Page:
Melissa sulks. Glass blowing professionals are mad. Ivan is irritated. Vanessa visits with Rachel in her booth and then Rachel visits with Tessa in hers. The other day, Tessa massaged one of her body care emollients into Rachel’s curls. The artist vendors await buyers at the American Made Show in Dallas. The wholesale buyers are not here in the droves that we were expecting and those who are here buy from other vendors who have cheaply made stuff from China or elsewhere.
This is not a good show. One sale for Rachel does not equal a success. More like a train wreck. Some vendors have not even bothered to open today, the last day of a four day wholesale trade show. 8:30 am to 6 pm the first three days and 8:30 am to 4 pm the last that will not come fast enough so we can strike our sets and pack up to go.
Not to return because this is not the right venue. We’ve made a temporary block party of consternation, camaraderie and community unified by our products and by our collective boredom over the lack of customers. 9 1/2 hours standing, waiting, hoping, channeling energy outward for the buyers to come in and place orders. But they are not here and we cannot conjure them out of thin air.
So when someone comes to purchase to whom we directed marketing material before the show we are grateful, elated, overjoyed and yet humbled because we know we have competition that wants those buyers in their booth as well.
We stay in our booths and freeze with the air conditioning. When we finally go outside into the Texas air we are shocked by the change in temperature. Before the end of our business day, Tessa and Adam start our happy hour with pecan flavored Moonshine. Today some of us will have tequila liquor. The other day, a vendor from Virginia entertained us with a drill motor and his metal sun sculpture. We were so bored that watching the drill toting vendor embellish a wall in his booth with a hand forged sun sculpture was the most exciting event of the afternoon. Well, that is until Tessa uncorked the moonshine.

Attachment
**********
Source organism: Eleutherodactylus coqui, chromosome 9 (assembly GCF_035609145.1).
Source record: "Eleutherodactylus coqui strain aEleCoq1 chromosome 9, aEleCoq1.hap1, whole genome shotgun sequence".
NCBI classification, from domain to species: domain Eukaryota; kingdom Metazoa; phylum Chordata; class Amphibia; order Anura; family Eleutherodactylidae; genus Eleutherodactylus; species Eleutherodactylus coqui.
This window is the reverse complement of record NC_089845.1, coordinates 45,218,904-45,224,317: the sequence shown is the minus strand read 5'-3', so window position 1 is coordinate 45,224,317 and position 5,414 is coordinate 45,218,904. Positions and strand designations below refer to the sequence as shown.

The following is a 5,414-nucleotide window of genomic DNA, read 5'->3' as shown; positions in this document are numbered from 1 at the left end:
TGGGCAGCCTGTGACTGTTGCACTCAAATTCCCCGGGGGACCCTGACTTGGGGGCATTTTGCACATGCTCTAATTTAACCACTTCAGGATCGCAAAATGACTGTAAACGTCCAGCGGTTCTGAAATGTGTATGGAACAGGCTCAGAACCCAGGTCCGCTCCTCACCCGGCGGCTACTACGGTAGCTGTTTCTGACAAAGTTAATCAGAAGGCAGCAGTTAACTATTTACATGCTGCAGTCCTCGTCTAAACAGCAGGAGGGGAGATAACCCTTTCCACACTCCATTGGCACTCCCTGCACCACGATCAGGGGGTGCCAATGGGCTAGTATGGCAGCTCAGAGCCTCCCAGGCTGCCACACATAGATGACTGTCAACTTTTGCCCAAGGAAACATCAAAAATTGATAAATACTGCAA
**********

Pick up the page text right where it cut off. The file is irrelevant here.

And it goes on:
There are sales representatives who will lose their jobs due to the lack of orders. The UK votes to leave the EU. A downward spiral effect that will have repercussions too numerous to ponder but here is one repercussion and a reason to buy American made art.
American artists like myself are hoping that both wholesale and retail buyers will focus on purchasing American made hand crafted art. Purchasing from an American artist is like the dropping of a pebble in a pond. The pebble drops and the purchase reverberates outward into concentric circles of subsequent purchases. I buy more silver to make more earrings. I purchase sapphires mined and cut in Montana. The Montana based gemstone dealer in turn makes local purchases that reverberate globally. Now the cheap bracelet purchased from a well known reputedly all made in America clothing and accessories store that cannot be named here might be designed in America but is it really Made in the USA? This is part of the reverberating pebble circle going outward. If it was made overseas in a sweatshop with no OSHA or other protections in place to prevent a factory fire or worse, protections for the metalsmith from the chemicals used to electroplate the base metal with sterling silver to create perceived value of serious bling then here is what does not happen. The pebble drops and goes elsewhere and when that happens, everybody ultimately loses